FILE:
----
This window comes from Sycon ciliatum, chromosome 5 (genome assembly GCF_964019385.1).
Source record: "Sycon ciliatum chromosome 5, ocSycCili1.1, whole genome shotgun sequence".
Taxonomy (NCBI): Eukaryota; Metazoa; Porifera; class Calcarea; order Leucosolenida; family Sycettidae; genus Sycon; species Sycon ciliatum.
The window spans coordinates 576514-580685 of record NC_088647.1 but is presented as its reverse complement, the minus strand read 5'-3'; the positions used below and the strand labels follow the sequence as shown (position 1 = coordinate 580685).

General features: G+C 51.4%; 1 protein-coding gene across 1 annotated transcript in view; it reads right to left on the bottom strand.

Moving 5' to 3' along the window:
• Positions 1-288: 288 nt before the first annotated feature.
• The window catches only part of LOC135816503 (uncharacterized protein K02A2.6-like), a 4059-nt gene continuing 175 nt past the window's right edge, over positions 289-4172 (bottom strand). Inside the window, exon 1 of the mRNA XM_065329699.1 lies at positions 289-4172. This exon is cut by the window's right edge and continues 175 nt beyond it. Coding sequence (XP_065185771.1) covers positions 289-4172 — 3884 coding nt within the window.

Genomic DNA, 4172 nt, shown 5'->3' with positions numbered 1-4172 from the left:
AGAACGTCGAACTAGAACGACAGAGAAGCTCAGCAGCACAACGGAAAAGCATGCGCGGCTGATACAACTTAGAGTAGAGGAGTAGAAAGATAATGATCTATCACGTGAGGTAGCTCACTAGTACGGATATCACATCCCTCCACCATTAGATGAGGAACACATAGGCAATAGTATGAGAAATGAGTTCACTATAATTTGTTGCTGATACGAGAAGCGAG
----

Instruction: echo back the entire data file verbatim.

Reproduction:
This window comes from Sycon ciliatum, chromosome 5 (genome assembly GCF_964019385.1).
Source record: "Sycon ciliatum chromosome 5, ocSycCili1.1, whole genome shotgun sequence".
Taxonomy (NCBI): Eukaryota; Metazoa; Porifera; class Calcarea; order Leucosolenida; family Sycettidae; genus Sycon; species Sycon ciliatum.
The window spans coordinates 576514-580685 of record NC_088647.1 but is presented as its reverse complement, the minus strand read 5'-3'; the positions used below and the strand labels follow the sequence as shown (position 1 = coordinate 580685).

General features: G+C 51.4%; 1 protein-coding gene across 1 annotated transcript in view; it reads right to left on the bottom strand.

Moving 5' to 3' along the window:
• Positions 1-288: 288 nt before the first annotated feature.
• The window catches only part of LOC135816503 (uncharacterized protein K02A2.6-like), a 4059-nt gene continuing 175 nt past the window's right edge, over positions 289-4172 (bottom strand). Inside the window, exon 1 of the mRNA XM_065329699.1 lies at positions 289-4172. This exon is cut by the window's right edge and continues 175 nt beyond it. Coding sequence (XP_065185771.1) covers positions 289-4172 — 3884 coding nt within the window.

Genomic DNA, 4172 nt, shown 5'->3' with positions numbered 1-4172 from the left:
AGAACGTCGAACTAGAACGACAGAGAAGCTCAGCAGCACAACGGAAAAGCATGCGCGGCTGATACAACTTAGAGTAGAGGAGTAGAAAGATAATGATCTATCACGTGAGGTAGCTCACTAGTACGGATATCACATCCCTCCACCATTAGATGAGGAACACATAGGCAATAGTATGAGAAATGAGTTCACTATAATTTGTTGCTGATACGAGAAGCGAG